Category Archives: mobile

Pickyfill: Offline caching for picturefill responsive images

Responsive images and offline application caching do not play well together. (For an explanation, see “Gotcha #6” of Jake Archibald’s application cache article with a moderately NSFW title.)

Pickyfill (partially) solves the problem using Scott Jehl’s picturefill as a starting point. Pickyfill stores responsive images as data URLs in LocalStorage. If your page is using the HTML5 offline Appcache, pickyfill will detect this and store picturefill images as they are loaded. It will only store the images that your device displays, so (for example) an iPhone will only cache iPhone-sized images; it will not download and store crazy large images designed for large screens.

Pickyfill makes the cached images available if the user is offline. It can also improves page load time if the user is on a slow network.

Support, or Where Won’t This Work?

Pickyfill requires ApplicationCache, LocalStorage, and Canvas. If a browser that does not support these features visits a site that uses pickyfill, then pickyfill will do nothing and the experience will gracefully degrade to straight-up picturefill.

Browser Version Support
Internet Explorer 10.0+ full support
Internet Explorer < 10.0 degrades to regular picturefill
Firefox 3.5+ partial support*
Chrome 4.0+ full support
Safari (OS X, Windows) 4.0+ full support
Safari (iOS) 3.2+ full support
Opera 10.6+ full support
Android All versions it’s complicated**

*In Firefox, pickyfill will cache images on load, but not on resize. This is to avoid caching truncated/corrupted images. On resize, behavior gracefully degrades to regular picturefill behavior.

**Android browser in Android 2.3 (and probably others) does not implement toDataURL() completely/correctly. Pickyfill will detect the problem and degrade gracefully to regular picturefill behavior. Otherwise, pickyfill is fully supported in Android.

How do I use it?

Use picturefill the same way you would without pickyfill. The only changes will be to load pickyfill.js after picturefill.js and to give your site/page an HTML5 Appcache manifest.

<html manifest="/manifest.appcache">
    <head>
...
        <script src="/assets/js/matchmedia.js"></script>
        <script src="/assets/js/picturefill.js"></script>
        <script src="/assets/js/pickyfill.js"></script>
...

Although it would be better to minify and concatenate the JS files, the above code is for clarity.

Because pickyfill will only cache images that are actually displayed, it is possible for a user to visit the site, then visit the site again while offline, resize their browser, and end up with a broken image (because the image that is required at the new browser size was never downloaded before and therefore has not been cached). For this reason, it is important to have an appropriate small FALLBACK image in your offline Appcache.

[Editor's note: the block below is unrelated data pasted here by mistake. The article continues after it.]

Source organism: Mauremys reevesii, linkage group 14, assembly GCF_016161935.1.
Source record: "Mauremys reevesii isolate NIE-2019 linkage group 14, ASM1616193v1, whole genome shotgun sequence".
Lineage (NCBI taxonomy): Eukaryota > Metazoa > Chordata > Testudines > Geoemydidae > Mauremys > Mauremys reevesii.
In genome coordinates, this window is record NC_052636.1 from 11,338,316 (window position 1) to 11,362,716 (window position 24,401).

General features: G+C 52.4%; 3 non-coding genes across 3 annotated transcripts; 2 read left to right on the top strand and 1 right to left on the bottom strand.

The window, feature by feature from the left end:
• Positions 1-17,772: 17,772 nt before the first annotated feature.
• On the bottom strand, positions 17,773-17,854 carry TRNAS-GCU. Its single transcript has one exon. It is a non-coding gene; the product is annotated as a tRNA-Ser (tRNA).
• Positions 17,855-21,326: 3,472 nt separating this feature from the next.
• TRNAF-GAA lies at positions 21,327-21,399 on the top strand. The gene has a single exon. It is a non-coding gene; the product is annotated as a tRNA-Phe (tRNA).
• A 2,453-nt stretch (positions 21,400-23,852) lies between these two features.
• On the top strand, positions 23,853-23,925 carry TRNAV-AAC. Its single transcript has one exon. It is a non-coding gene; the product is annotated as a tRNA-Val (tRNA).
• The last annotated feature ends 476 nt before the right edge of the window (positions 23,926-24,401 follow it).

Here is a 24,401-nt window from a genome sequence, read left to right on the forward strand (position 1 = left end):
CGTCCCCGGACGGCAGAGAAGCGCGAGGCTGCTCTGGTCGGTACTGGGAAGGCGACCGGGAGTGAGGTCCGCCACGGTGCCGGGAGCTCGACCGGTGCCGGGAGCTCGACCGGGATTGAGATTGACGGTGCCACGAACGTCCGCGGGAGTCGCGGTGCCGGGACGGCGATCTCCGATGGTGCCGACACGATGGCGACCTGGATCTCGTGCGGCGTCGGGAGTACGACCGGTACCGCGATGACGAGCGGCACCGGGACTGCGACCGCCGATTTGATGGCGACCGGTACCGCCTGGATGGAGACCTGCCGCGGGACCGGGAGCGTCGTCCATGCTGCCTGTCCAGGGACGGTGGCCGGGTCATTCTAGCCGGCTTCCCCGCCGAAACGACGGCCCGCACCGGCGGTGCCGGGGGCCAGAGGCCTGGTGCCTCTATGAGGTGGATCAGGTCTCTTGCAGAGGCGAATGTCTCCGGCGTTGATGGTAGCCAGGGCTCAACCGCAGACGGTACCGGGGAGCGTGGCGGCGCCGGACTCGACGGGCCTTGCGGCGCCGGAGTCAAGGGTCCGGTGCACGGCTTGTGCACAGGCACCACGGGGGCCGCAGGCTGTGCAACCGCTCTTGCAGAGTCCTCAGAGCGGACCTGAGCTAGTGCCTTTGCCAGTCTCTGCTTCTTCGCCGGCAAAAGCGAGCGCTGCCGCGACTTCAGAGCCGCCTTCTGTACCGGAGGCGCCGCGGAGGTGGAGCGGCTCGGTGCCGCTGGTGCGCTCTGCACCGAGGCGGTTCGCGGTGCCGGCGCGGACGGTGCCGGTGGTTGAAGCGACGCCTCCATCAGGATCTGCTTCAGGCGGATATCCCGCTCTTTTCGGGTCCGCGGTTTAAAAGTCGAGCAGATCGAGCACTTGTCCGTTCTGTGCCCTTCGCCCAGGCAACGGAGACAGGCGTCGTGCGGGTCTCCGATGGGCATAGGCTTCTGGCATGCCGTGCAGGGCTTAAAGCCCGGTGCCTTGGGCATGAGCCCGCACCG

FALLBACK: imgs/ imgs/fallback.png 

Demo URL: http://trott.github.com/pickyfill/
Project on GitHub: https://github.com/trott/pickyfill

Edu Mobile Web Performance Peanut Butter Cup

A sample waterfall and screenshot from WebPagetest

Dave Olsen’s site offers a Higher Ed Mobile Directory that lists higher education mobile web sites.

And Patrick Meenan’s awesome WebPagetest site has an API that allows for the automation of performance testing of web sites with actual devices.

Allow me to smash these two great things together and present my edu mobile web performance Reese’s peanut butter cup.

I screen-scrape Olsen’s list and have a Node.js script that instructs WebPagetest to load and reload each of the sites on an iPhone, measuring the performance.

The results end up in a publicly available Google spreadsheet.

I expect to update the spreadsheet at least once a day.

I am excited about this data to an unhealthy degree. More to come, as I look more closely at various sites to see what they’re doing really well and not-so-well.

Speeding Mobile Site Loading

After having used Lightning Touch to greatly speed up the interface for UCSF Mobile, it was time to improve load and render times.

What really set me down this path was discovering Mobitest. Their results will assign a decile for your site’s load time. Being unhealthily competitive, I of course wanted to see m.ucsf.edu in the top tier with the adorable “90th Percentile” indicator.

Mission accomplished.

I went down a load of dead ends in the process. Here’s what worked for me (and a few things that didn’t).

Continue reading Speeding Mobile Site Loading

Going Small with Mobile Web Framework

A few weeks back, on a developer conference call for the Mobile Web Framework, Ike Lin from UCSD presented data about the network payload size of various higher education mobile web site home pages.

UCSF’s mobile web site did pretty well in the comparison, but there was room for improvement.

Those improvements have since been implemented.  This short video discusses what tools were used and how effective each was.

Tools discussed are: